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From the Perspective of an Introvert
As if we could separate ourselves from our spirits as a desperate man could break himself free of his limbs, we ravage our souls with the misguided belief that we are defected. Yet, the scourge of our fallacious thinking originates in that of others.
Introversion focuses one’s consciousness inward, priming one with the capacity for immense analytical and individualistic thought, yet onlookers may misconceive introverts as antisocial or absent-minded in their reticence. Despite that onlookers may believe that there is something amiss about an introvert’s behavior, the implication of urging an introvert to act as an extrovert is that such an inherent part of his or her personality is incorrect. Rather than nurtured and accommodated as are extroverts, introverts are bombarded with the message that their personality needs to be fixed. Part of what it means to be an introvert is to be misunderstood and undervalued, yet through this essay I endeavor to illuminate the true meaning and value of introversion.
In order to mend our appreciation for introverts, I must first point out the pervasive misconceptions of our culture, as apparent through seemingly credible sources of information. Merriam-Webster compares introverts to shrinking violets, wallflowers, and cold fish. Dictionary simply defines an introvert as a shy person. Oxford Dictionaries describes introverts as predominantly concerned with their own thoughts and feelings. What’s the common theme here? They just don’t get what it means. In actuality, according to Analytical Psychology: International Encyclopedia of the Social Sciences, psychologist Carl Jung, who first coined the term introversion, considered introverts as “[turning] toward the inner world, the world of thought and imagination.The introvert is interested in what can be made out of the things he encounters. He is interested in the products of his own activity, in the shapes he gives the world according to his own inner dictates” (Sills 274). Despite the true credibility of this source, this view is hardly internalized by the general public.
As an introverted child, I had never understood the notion that one should voice every thought in order to be heard, or the notion that solitude is shameful. Often overwhelmed by the continuous stimulation meant to provide for extroverts, introverts such as myself are deficient of quiet time at school to recharge, which ultimately takes a toll on our emotional health. At the time, neither I nor my teachers had understood that introversion drove my behavior, contrasting with their expectation for social gratification and gregariousness as the norm. While I was in fourth grade, for instance, my teacher had revealed that she thought of me as antisocial and disengaged in a forthright discussion with my parents. To be frank myself, I was overwhelmed by the constant activity and noise of school, so I sought solitude and peace. Why wouldn’t I seek refuge in the self in the presence of such chaos?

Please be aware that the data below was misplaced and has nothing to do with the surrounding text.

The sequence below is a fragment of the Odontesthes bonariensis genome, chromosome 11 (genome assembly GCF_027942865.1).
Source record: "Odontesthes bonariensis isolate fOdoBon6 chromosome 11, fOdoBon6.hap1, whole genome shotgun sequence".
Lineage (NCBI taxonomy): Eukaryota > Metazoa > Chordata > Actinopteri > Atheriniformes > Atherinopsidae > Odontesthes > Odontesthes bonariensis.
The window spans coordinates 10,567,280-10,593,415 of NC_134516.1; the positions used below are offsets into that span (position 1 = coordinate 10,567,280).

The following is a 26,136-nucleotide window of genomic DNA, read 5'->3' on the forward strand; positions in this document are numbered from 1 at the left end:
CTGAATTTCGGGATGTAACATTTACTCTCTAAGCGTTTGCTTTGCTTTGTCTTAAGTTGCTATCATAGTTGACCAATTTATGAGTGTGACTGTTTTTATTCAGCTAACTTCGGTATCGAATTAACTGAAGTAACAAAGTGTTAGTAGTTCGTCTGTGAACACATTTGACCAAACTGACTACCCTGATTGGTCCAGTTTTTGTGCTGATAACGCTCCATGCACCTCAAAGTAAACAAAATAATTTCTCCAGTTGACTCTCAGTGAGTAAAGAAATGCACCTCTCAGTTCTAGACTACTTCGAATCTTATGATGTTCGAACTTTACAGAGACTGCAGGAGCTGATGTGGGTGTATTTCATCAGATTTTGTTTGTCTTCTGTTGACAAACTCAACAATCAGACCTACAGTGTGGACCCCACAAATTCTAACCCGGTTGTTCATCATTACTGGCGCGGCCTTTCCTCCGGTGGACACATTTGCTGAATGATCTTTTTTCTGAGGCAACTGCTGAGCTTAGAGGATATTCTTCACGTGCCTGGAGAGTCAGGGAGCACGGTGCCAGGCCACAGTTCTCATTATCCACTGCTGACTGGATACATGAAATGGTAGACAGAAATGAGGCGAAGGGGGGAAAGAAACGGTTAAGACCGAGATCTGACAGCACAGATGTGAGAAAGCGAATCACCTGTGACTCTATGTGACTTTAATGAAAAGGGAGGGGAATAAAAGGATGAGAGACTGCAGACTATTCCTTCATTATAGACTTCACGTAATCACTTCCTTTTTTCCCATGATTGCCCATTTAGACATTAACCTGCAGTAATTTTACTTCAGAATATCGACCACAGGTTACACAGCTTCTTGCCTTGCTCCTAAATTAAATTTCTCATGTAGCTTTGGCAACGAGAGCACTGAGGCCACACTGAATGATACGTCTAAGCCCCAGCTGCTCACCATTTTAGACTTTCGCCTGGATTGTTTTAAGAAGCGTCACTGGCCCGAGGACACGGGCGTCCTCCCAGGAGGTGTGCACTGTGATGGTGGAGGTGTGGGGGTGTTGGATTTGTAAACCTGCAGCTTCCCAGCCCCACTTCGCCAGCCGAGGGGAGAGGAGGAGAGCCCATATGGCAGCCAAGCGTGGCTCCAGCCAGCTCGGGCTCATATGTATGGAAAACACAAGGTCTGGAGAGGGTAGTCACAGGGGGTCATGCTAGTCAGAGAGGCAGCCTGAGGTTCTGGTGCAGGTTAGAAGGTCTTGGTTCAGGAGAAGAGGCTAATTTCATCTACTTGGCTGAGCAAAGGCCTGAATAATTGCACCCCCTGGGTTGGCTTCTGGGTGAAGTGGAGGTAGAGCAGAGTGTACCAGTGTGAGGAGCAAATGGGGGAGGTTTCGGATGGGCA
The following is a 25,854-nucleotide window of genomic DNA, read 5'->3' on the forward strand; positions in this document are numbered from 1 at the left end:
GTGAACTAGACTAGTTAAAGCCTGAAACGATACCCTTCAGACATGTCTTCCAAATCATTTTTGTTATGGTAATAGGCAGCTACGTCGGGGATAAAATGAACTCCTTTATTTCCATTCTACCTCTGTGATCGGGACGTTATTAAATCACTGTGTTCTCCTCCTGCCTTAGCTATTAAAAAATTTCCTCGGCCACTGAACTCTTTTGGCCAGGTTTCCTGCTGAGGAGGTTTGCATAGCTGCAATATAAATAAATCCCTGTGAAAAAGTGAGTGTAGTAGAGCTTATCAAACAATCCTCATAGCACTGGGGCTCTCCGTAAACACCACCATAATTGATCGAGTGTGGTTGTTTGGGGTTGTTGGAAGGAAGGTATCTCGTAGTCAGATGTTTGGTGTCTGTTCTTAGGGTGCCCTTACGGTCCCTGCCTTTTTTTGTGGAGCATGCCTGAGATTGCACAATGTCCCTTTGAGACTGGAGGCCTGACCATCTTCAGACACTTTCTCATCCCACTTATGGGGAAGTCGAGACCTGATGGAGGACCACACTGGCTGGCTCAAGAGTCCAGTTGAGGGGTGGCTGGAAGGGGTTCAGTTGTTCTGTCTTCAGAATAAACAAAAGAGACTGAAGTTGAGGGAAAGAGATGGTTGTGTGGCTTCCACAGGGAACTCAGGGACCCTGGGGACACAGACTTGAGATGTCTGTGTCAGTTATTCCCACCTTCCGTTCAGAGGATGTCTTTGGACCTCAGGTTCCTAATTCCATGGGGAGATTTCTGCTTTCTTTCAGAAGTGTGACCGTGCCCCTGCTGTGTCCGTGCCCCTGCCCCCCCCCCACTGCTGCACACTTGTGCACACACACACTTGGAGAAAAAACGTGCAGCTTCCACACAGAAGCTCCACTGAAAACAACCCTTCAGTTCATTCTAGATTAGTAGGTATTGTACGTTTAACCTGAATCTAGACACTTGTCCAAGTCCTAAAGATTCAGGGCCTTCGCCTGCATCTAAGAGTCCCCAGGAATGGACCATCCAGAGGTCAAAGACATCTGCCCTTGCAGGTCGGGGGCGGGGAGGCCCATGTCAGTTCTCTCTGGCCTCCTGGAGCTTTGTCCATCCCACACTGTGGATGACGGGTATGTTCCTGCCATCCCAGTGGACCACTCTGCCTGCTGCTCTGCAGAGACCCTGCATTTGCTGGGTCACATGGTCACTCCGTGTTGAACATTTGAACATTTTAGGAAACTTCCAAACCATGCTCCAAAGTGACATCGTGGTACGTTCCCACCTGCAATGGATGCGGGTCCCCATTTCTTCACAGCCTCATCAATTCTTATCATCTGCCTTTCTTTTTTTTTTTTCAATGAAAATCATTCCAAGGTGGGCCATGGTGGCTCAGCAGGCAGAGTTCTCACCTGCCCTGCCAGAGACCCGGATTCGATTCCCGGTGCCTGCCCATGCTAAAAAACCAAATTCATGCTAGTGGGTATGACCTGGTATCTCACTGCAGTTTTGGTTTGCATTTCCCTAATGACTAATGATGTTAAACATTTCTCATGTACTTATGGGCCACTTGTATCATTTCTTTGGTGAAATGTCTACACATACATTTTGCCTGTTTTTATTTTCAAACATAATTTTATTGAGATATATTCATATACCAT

Actually, introversion is more than a matter of personal choice—it appears to originate from the interaction between physiological differences and environmental influences on the brain itself. According to John T. Cacioppo, Ph.D., the degree of extraversion is approximately fifty-percent heritable and fifty-percent environmentally influenced, suggesting a moderate influence of both genetics and environment on the variability of personality in a population (Cacioppo 462). But what does this actually mean—isn’t it all in your head? Yes, introversion manifests itself both in what we think of as the mind and in the physical sense. For instance, introverts react differently to certain neurotransmitters responsible for powering behavior. Despite that the amount of dopamine, a neurotransmitter released to motivate one to seek rewards such as money or social status, is the same in both introverts and extroverts, the less active dopamine-reward network of introverts causes them to feel overwhelmed rather than stimulated. Introverts rather prefer the neurotransmitter acetylcholine as their driver of pleasant emotions—in contrast to the dopamine preference of extroverts—rewarding inward thinking, the hallmark of introversion. If we zoom out and examine the interactions of such neurotransmitters with the nervous systems, the connection to behavior is evident. The parasympathetic nervous system, which is linked to acetylcholine and withdrawal from the outer world, is favored by introverts; whereas the sympathetic nervous system, which is linked to dopamine and increased focus on surrounding, is favored by extroverts (Granneman). Branching off to the central nervous system, introverts also differ in the structure of their brains, the origin of complex thought and personality. For instance, introverts have thicker gray matter in their prefrontal cortex, which is in charge of both abstract and logical thought, as well as decision-making, possibly accounting for an introvert’s tendency to step back and consider a situation before coming to a decision (Bushak). To put such differences into perspective, as Jonathan Rauch experienced them, “For introverts, to be alone with our thoughts is as restorative as sleeping, as nourishing as eating.”